MIAMI, United States — Nidia Silva had never realized her dream of swimming with dolphins until a Miami NGO gave her a pair of virtual reality (VR) glasses as part of an experimental treatment for depression and isolation among senior citizens.
“You’re in a world you don’t know, but it’s very beautiful and very important for me to see,” 78-year-old Silva said after taking off the VR goggles.
She was sitting in Domino Park in Miami’s Little Havana neighborhood. It’s a popular spot for Cuban residents — especially older ones — to meet daily and play dominoes.
“I’m very excited,” said Silva, who felt like she had been swimming in the water around Cuba, from which she emigrated 19 years ago.
Around her, the clacking of dominoes and lively conversations sounded loud in Florida’s dense, sticky heat, but she paid it no mind.
Less accustomed to the climate was Alexandra Ivanovitch, who offered Silva the chance to try the VR goggles.
Ivanovitch, who is French, was giving a VR demonstration to Cuban retirees, transporting them to the Malecon in Havana, to outer space, to the ocean floor or the tops of mountains.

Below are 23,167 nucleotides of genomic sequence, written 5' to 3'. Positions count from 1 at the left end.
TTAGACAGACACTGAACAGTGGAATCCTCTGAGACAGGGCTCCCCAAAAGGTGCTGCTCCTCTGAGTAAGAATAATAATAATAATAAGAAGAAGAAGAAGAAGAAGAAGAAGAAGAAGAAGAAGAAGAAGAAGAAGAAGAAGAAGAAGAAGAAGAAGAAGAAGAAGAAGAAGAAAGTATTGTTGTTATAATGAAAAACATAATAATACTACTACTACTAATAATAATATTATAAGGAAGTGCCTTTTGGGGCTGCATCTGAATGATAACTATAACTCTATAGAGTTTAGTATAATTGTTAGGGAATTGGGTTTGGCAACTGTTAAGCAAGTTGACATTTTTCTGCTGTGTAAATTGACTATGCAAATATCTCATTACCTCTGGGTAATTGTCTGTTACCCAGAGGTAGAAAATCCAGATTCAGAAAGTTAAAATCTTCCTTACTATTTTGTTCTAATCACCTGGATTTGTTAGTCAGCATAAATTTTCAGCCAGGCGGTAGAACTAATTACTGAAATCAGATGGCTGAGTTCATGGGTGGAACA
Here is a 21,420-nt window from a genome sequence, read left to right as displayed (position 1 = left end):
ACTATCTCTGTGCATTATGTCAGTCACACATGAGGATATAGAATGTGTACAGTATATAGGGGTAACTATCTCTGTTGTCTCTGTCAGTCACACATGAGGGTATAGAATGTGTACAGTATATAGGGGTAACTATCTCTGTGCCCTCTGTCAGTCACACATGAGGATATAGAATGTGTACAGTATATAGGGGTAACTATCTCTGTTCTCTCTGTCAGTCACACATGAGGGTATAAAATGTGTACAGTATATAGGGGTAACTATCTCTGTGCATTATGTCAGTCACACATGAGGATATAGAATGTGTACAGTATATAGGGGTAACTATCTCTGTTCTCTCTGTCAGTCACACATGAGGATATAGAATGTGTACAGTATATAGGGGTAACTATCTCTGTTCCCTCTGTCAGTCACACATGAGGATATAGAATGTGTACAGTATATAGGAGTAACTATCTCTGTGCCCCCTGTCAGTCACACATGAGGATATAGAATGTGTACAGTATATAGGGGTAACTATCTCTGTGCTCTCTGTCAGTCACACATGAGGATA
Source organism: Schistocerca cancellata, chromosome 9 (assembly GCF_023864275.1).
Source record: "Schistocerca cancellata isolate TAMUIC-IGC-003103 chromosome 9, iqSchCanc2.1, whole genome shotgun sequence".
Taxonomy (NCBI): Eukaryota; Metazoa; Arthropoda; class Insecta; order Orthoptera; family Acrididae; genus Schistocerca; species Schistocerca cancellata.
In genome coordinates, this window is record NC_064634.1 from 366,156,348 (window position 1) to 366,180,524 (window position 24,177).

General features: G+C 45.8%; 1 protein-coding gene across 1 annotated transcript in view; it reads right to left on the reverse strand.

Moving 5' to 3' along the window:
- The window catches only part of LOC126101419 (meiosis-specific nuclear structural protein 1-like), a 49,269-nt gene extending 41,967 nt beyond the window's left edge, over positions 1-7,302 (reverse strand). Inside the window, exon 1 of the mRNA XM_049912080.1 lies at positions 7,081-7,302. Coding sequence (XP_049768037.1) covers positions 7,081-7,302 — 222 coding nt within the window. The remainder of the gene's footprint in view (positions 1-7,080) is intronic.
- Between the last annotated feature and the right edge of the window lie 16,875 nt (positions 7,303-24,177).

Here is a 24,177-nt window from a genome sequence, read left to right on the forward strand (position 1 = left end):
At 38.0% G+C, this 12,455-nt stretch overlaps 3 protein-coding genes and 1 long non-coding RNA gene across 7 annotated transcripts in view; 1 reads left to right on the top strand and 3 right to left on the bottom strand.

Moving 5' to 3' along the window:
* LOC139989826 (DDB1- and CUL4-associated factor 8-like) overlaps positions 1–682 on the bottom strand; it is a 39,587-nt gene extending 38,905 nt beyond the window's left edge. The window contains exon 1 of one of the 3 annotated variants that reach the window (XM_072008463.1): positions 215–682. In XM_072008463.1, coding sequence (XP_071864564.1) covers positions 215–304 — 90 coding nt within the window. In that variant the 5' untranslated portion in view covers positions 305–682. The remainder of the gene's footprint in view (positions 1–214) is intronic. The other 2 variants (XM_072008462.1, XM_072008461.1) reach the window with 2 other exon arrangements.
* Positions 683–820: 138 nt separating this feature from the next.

Her project, called “VR Genie,” is designed to counteract the “loneliness and social isolation” that often affects the elderly, especially those who live alone or in nursing homes where there are few activities.
“We use virtual reality to fulfill seniors’ wishes,” said Ivanovitch, a digital humanities doctor.
Through VR, seniors can go places they’ve never been and check destinations off their bucket lists.
VR Genie, which is run by the nonprofit organization Equality Lab, is funded by Miami-Dade County. The goal is to provide nursing homes with VR helmets as soon as Ivanovitch, 35, compiles a more extensive “dream library.”
“We are really trying to reconnect them with the world,” she said.
Many of the seniors she works with are no longer physically or financially able to travel on their own.
“Basically, we bring the world to them,” she said.
With her goggles still on, Silva moved her hand gently through the air, caressing non-existent dolphins.